In Uganda, children are learning about the Convention and using theater to engage their audiences in exploring the issue of child sexual abuse.8 Numerous nongovernmental organizations are collaborating with governments to address distinct child rights concerns.9 An organization based in New York, NY, recently used the language of the Convention to address how New York and federal welfare reform policies violate the right to food and what steps need to be taken to strengthen the US Food Stamp Program and make it accessible to those who need it.10 Another US-based nonprofit organization has filed a brief with the InterAmerican Commission on Human Rights, charging that US policies and specifically welfare reform violate the economic human rights of its poor.11
Notably, US courts have referred to provisions of the Convention. In Batista ? Batista, the court cited article 12 of the Convention in support of its decision that a 1 5-year-old girl's views and concerns should be heard.7 Additionally, many US state constitutions contain language regarding care for the less affluent, and several states have used international law for interpreting their state statutes as pertains to education and minimum standard of living.12
The Convention should have a special resonance for pediatricians and others who have both the capacity and responsibility to care for children. A basic tenet of pediatric practice is to advocate for the best interests of the child. According to the Convention, this does not mean that a child's interests will always prevail; rather, it allows for child interests to be considered and given equal weight to competing interests. The pediatric community could benefit in this regard by using a human rights perspective to inform the public debate on children's issues. Pediatricians use growth charts in their daily practices to compare a child's growth to norms for his or her particular age and gender. One may think of the Convention as the growth chart for children's interests, a template by which child advocates can measure progress in promoting the health and well-being of children.
1. Convention on the Rights of the Child. United Nations General Assembly Resolution 44/25. November 20, 1989. Available at: http://www.unhchr.en/html/menu3/b/k2crc.ht m. Accessed August 3, 2004.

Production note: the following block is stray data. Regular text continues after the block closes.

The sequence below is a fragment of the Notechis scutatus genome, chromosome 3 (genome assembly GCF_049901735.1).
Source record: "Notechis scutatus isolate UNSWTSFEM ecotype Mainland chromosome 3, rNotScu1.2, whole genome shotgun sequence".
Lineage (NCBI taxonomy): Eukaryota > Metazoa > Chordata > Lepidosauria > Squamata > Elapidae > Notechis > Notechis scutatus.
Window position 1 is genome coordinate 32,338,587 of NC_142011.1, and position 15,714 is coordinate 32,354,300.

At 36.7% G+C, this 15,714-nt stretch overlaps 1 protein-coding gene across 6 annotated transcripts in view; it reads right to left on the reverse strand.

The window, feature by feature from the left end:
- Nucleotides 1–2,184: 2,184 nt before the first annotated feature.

2. Universal Declaration of Human Rights. United Nations General Assembly Resolution 217 A (??). December 10, 1948 Available at: http://www.unhchr.ch/udhr/lang/eng.htm. Accessed September 9, 2004.
3. Committee on Economic, Social and Cultural Rights. International Covenant on Economic, Social and Cultural Rights, GA res. Office of the High Commissioner for Human Rights; 1966. 2200A (XXI), 21 UNGAOR Supp. (No. 16) at 49, UN Doc A/6316 (1966), 993 UNTS 3, entered into force Jan. 3, 1976. Available at: http://wwwl.umn.edu/humanrts/instree/b2esc.htm. Accessed August 3, 2004.
4. America's Children Falling Behind: The United States ana the Convention on the Rights of the Child. Washington, DC: Children's Defense Fund; 1992.
5. Haggerty RF. The convention on the rights of the child: it's time for the United States to ratify. Pediatrics. 1994;94(5):746-747.
6. Newell P. Making Governments Work for Children. Presented at: 10th Anniversary of the Convention on the Rights of the Child Commemorative Meeting: Achievements and Challenges. September 30-October 1, 1999; Geneva, Switzerland. Available at: http://www.unhchr.ch/html/menu2/6/roupre3. htm. Accessed August 3, 2004.
7. Rios-Kohn R. The Convention on the Rights of the Child: progress and challenges. Georgetown Journal on Poverty Law and Policy. 1998:5(2): 139.
8. Shrosbree A. These rights are mine. Footsteps. March 2004,58:16.
9. Price-Cohen C. Implementing the UN Convention on the Rights of the Child. Whittier Law Review. 1999:21:95.
10. Hunger is No Accident: New York and Federal Welfare Policies Violate the Human Right to Food. New York, NY: New York City Welfare Reform and Human Rights Documentation Project; 2000.
11. Honkala C, Butts J; Poor People's Economic Human Rights Campaign; et al. Petition in the Inter-American Commission on Human Rights. October 1, 1999. Available at: http://www.kwru.org/updates/IACpetition.pd f. Accessed September 9, 2004.
12. Ramsey S, Braveman D. Let them starve: government's obligation to children in poverty. Temple Law Review. 1995;68:1607.